söndag 17 januari 2010

You are not immune from Repetitive Strain Injury

By Paul Goddard

I get a large number of people asking me which mouse will help relieve the pain of Repetitive Strain Injury (RSI) when using a computer. I only wish I could help them.

RSI or Repetitive Strain Injury is an all encompassing term that covers a multitude of symptoms and conditions, but isn't a diagnosis in itself. It's more of a general term like "sports injury" which could mean a bump on the head or sprained ankle.

Most ailments will be greeted with default advice of take 2 paracetemol and stay in bed, regardless of what it is. It's a method for finding out whether your own defence system will deal with the problem and fix the ailment or whether further action is required. It is not uncommon for some doctors to recommend you to stop repeating the activity that is causing the repetitive strain injury as a cure.

However for the majority of us, this would involve a complete change of career that doesn't involve the use of a computer. As this is impractical for most people, you are left with two practical options; avoid getting the injury in the first place, or develop a method of managing it so can continue using computers.

Avoidance is a really good plan. Anyone who has suffered an RSI can tell you how miserable it can be and how shockingly serious its impact is on your working life.

The following steps are my suggestions for working on a computer without suffering.

1. Adjust your whole workstation and environment to suit you.

2. If your equipment is not positioned correctly and you can not adjust it - it is not ergonomic and you will suffer as a result.

3. Purchase in a good adjustable chair that maintains your posture. It might seem expensive at first but is less costly than back treatment and much less painful.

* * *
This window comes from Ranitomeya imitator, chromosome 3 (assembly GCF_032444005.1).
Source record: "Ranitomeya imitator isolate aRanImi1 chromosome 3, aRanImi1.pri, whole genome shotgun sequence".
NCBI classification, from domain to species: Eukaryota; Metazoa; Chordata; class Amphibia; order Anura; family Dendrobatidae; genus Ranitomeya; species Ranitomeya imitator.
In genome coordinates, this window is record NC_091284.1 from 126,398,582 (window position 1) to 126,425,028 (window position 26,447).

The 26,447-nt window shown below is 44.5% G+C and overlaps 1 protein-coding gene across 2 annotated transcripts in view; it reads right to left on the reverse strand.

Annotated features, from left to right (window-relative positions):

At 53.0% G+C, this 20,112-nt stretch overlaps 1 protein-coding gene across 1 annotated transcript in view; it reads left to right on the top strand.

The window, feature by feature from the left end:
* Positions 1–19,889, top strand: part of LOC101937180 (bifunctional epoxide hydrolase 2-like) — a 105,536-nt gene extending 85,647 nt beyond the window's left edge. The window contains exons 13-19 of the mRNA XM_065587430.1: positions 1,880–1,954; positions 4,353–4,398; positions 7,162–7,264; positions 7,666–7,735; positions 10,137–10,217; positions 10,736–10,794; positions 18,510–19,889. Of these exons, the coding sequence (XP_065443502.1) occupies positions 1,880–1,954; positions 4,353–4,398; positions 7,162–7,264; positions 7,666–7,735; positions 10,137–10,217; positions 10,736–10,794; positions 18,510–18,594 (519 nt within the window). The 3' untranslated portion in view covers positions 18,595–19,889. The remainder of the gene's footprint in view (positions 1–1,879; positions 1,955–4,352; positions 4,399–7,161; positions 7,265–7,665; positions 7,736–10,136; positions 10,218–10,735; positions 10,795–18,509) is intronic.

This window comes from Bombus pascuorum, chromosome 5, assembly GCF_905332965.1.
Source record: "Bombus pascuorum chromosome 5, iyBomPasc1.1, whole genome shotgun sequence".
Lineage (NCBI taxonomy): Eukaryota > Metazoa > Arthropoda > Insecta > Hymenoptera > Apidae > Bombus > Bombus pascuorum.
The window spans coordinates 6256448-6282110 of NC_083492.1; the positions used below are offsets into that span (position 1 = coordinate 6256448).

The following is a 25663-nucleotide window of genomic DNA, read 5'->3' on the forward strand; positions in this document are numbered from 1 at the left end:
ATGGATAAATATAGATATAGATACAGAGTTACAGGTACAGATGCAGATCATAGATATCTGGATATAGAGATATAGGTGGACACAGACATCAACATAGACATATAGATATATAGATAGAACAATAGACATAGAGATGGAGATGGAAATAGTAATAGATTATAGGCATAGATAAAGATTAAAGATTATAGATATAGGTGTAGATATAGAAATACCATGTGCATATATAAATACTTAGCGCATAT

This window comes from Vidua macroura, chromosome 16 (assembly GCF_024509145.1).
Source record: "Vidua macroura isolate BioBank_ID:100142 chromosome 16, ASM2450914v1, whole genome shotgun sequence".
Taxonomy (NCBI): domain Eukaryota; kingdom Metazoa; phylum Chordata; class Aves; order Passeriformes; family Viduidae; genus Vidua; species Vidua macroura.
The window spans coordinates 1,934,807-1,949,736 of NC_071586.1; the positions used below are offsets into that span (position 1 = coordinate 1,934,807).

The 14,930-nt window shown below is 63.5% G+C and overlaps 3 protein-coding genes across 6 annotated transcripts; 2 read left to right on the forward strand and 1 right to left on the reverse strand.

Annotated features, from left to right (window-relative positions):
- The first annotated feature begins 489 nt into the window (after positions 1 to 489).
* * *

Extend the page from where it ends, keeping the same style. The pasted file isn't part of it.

4. Get your desk to the right height for you - not what your chair will allow. You can do this by inserting small blocks of wood under the feet or saw a bit off its too high (if you share a workspace a height adjustable desk makes life much easier for all)

5. Get a fully adjustable keyboard like the Goldtouch. In fact get a Goldtouch, nothing else comes close. You can read up on why on the internet, just google "Goldtouch keyboard"

6. Get another mouse or even better get two, and keep the one you have. Keep switching between them so that you minimise the repetition. Get different ones, a trackball might feel a bit strange at first but you will get used to it. Vertical mice help a great deal to reduce twisting or pronation in the wrist

7. Get a document holder that can sit over and behind your keyboard. There are lots to choose from, the Microdesk will fit over the Goldtouch and gives lots of space for papers. The key feature is that you want to keep all your work in a straight line head up position

8. Adjust your monitor to the right height and distance. Monitor arms are ideal and easy to use with flat screen monitors. They also free up space on your desk. If you need to use a laptop make sure you have a stand to get the screen to the right height and always use an external keyboard and mouse

9. Always use RSIGuard Software. This is an absolute essential. Don't think it can't happen to you. RSIGuard is a very simple software package that will show you how your behaviour is hurting you.

10. Act Now! Your body will tolerate maltreatment for a long time but once it gives up - you are in big trouble, and the road to recovery is painful and slow.

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